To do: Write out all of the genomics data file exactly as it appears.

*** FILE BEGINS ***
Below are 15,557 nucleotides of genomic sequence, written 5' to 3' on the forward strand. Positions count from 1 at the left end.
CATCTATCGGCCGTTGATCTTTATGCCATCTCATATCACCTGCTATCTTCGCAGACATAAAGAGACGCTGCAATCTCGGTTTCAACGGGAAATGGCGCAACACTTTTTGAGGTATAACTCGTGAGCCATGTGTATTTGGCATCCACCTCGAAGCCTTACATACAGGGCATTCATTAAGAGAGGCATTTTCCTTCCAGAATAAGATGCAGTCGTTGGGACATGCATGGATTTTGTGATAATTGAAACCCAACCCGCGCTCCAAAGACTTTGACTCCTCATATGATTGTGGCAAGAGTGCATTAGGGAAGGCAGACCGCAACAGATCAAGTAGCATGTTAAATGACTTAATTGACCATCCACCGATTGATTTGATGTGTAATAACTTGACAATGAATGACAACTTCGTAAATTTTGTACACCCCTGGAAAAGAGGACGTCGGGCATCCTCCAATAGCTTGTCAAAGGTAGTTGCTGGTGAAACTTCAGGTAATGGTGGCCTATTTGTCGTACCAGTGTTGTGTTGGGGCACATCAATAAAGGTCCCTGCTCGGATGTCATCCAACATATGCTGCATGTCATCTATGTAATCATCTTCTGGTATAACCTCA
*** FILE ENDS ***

Below are 15,557 nucleotides of genomic sequence, written 5' to 3' on the forward strand. Positions count from 1 at the left end.
CATCTATCGGCCGTTGATCTTTATGCCATCTCATATCACCTGCTATCTTCGCAGACATAAAGAGACGCTGCAATCTCGGTTTCAACGGGAAATGGCGCAACACTTTTTGAGGTATAACTCGTGAGCCATGTGTATTTGGCATCCACCTCGAAGCCTTACATACAGGGCATTCATTAAGAGAGGCATTTTCCTTCCAGAATAAGATGCAGTCGTTGGGACATGCATGGATTTTGTGATAATTGAAACCCAACCCGCGCTCCAAAGACTTTGACTCCTCATATGATTGTGGCAAGAGTGCATTAGGGAAGGCAGACCGCAACAGATCAAGTAGCATGTTAAATGACTTAATTGACCATCCACCGATTGATTTGATGTGTAATAACTTGACAATGAATGACAACTTCGTAAATTTTGTACACCCCTGGAAAAGAGGACGTCGGGCATCCTCCAATAGCTTGTCAAAGGTAGTTGCTGGTGAAACTTCAGGTAATGGTGGCCTATTTGTCGTACCAGTGTTGTGTTGGGGCACATCAATAAAGGTCCCTGCTCGGATGTCATCCAACATATGCTGCATGTCATCTATGTAATCATCTTCTGGTATAACCTCA